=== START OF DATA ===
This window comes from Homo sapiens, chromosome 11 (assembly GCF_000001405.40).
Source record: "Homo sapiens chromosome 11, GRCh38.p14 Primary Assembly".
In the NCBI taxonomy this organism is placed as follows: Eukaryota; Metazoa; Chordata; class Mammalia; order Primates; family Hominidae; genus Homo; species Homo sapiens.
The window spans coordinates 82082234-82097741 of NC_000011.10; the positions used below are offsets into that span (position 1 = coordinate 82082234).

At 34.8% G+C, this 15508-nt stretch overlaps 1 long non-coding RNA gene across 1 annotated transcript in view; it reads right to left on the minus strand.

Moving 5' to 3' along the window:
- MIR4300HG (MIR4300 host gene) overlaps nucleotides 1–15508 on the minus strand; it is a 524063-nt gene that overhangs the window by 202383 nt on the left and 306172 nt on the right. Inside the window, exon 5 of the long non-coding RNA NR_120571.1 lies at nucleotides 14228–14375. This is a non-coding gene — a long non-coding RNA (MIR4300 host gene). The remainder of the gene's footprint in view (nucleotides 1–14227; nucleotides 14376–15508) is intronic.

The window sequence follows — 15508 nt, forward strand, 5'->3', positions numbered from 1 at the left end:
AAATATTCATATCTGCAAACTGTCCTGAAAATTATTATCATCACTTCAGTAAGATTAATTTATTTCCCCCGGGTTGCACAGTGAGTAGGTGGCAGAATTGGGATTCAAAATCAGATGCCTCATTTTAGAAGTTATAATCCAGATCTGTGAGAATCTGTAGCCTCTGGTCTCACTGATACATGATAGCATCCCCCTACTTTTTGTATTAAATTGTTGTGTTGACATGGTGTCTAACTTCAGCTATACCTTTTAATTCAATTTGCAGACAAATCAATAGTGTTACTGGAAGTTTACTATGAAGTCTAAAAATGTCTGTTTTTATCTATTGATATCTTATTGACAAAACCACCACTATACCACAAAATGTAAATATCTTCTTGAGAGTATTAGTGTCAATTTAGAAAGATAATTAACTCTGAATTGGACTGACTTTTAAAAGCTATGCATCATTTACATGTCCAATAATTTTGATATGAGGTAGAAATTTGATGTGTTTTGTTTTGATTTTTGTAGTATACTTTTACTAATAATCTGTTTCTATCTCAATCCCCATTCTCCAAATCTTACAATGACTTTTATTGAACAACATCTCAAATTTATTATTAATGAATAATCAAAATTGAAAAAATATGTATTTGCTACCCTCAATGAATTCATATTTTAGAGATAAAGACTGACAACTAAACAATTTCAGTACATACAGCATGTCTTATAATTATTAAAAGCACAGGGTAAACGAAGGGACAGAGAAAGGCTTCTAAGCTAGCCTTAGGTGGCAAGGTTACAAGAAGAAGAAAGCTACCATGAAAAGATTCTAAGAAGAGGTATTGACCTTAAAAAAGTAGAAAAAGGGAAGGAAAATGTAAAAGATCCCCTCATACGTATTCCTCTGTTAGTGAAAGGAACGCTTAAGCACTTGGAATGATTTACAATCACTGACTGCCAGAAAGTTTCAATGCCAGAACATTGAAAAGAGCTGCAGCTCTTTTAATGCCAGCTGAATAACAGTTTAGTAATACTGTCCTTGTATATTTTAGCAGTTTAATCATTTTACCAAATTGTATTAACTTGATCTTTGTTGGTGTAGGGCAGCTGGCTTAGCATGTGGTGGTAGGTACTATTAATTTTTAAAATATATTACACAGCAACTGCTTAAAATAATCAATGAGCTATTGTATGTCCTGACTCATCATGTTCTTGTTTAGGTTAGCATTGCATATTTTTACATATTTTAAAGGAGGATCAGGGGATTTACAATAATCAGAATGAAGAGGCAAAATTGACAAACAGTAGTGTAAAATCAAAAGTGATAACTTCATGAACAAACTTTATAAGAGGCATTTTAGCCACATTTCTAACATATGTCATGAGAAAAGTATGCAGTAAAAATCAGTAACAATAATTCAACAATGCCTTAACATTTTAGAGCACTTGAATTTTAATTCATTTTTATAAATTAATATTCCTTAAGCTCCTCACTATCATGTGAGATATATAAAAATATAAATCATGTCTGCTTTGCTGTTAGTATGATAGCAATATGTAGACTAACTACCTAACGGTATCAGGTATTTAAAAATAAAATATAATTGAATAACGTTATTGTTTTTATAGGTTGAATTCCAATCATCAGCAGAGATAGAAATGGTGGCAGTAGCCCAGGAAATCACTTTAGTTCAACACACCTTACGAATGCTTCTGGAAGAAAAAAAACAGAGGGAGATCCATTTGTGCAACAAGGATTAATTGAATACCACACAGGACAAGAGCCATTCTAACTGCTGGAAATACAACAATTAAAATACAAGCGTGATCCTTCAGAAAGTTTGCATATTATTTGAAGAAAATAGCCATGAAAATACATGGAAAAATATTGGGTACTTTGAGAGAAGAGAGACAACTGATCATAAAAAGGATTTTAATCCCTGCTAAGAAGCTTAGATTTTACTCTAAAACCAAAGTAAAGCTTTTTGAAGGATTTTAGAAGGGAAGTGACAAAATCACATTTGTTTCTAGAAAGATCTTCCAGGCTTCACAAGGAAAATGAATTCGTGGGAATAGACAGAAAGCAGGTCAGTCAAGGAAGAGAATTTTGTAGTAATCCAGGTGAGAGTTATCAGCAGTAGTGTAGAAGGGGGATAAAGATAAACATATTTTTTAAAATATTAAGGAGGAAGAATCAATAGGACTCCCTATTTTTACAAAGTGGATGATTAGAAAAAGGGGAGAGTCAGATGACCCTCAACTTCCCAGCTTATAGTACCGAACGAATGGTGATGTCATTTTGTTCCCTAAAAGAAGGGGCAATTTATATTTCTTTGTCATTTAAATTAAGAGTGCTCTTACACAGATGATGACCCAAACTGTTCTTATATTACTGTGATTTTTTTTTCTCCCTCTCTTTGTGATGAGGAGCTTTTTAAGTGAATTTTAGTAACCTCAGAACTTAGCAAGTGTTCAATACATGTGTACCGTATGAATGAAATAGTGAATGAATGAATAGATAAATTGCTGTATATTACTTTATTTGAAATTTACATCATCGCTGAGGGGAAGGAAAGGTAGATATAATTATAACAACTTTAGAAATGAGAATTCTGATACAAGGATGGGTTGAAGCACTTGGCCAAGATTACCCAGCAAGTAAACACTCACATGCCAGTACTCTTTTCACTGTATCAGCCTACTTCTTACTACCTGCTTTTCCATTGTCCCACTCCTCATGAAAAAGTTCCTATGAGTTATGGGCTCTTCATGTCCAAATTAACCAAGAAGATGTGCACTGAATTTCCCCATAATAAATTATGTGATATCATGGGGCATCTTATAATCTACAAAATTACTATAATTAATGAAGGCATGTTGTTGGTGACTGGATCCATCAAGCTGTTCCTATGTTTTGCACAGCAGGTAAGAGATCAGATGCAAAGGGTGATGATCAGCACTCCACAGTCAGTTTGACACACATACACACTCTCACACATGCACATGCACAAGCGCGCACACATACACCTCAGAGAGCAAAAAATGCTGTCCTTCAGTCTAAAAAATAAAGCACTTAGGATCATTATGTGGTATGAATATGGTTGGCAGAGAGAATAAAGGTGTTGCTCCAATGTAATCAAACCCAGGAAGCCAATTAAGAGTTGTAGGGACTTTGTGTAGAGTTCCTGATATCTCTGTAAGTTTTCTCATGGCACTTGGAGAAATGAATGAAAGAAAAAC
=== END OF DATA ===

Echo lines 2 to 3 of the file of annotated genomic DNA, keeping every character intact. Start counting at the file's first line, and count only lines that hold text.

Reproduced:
Source record: "Homo sapiens chromosome 11, GRCh38.p14 Primary Assembly".
In the NCBI taxonomy this organism is placed as follows: Eukaryota; Metazoa; Chordata; class Mammalia; order Primates; family Hominidae; genus Homo; species Homo sapiens.